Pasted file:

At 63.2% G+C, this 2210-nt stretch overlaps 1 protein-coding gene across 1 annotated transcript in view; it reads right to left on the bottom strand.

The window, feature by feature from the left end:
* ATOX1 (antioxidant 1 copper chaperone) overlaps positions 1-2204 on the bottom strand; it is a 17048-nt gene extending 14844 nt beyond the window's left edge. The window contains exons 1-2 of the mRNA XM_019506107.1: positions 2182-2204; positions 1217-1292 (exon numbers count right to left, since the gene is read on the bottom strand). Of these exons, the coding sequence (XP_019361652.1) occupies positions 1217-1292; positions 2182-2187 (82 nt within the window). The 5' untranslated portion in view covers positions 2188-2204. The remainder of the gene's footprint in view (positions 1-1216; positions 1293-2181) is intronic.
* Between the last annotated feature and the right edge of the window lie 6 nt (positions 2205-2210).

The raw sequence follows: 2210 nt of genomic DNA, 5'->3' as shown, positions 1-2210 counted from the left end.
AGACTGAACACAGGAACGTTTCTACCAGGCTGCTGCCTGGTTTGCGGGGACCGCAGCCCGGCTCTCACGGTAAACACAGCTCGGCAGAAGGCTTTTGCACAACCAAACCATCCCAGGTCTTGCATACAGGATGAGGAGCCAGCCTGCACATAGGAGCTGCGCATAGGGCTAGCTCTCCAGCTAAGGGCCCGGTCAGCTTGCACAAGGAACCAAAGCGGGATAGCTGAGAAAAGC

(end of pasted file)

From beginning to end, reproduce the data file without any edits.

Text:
At 63.2% G+C, this 2210-nt stretch overlaps 1 protein-coding gene across 1 annotated transcript in view; it reads right to left on the bottom strand.

The window, feature by feature from the left end:
* ATOX1 (antioxidant 1 copper chaperone) overlaps positions 1-2204 on the bottom strand; it is a 17048-nt gene extending 14844 nt beyond the window's left edge. The window contains exons 1-2 of the mRNA XM_019506107.1: positions 2182-2204; positions 1217-1292 (exon numbers count right to left, since the gene is read on the bottom strand). Of these exons, the coding sequence (XP_019361652.1) occupies positions 1217-1292; positions 2182-2187 (82 nt within the window). The 5' untranslated portion in view covers positions 2188-2204. The remainder of the gene's footprint in view (positions 1-1216; positions 1293-2181) is intronic.
* Between the last annotated feature and the right edge of the window lie 6 nt (positions 2205-2210).

The raw sequence follows: 2210 nt of genomic DNA, 5'->3' as shown, positions 1-2210 counted from the left end.
AGACTGAACACAGGAACGTTTCTACCAGGCTGCTGCCTGGTTTGCGGGGACCGCAGCCCGGCTCTCACGGTAAACACAGCTCGGCAGAAGGCTTTTGCACAACCAAACCATCCCAGGTCTTGCATACAGGATGAGGAGCCAGCCTGCACATAGGAGCTGCGCATAGGGCTAGCTCTCCAGCTAAGGGCCCGGTCAGCTTGCACAAGGAACCAAAGCGGGATAGCTGAGAAAAGC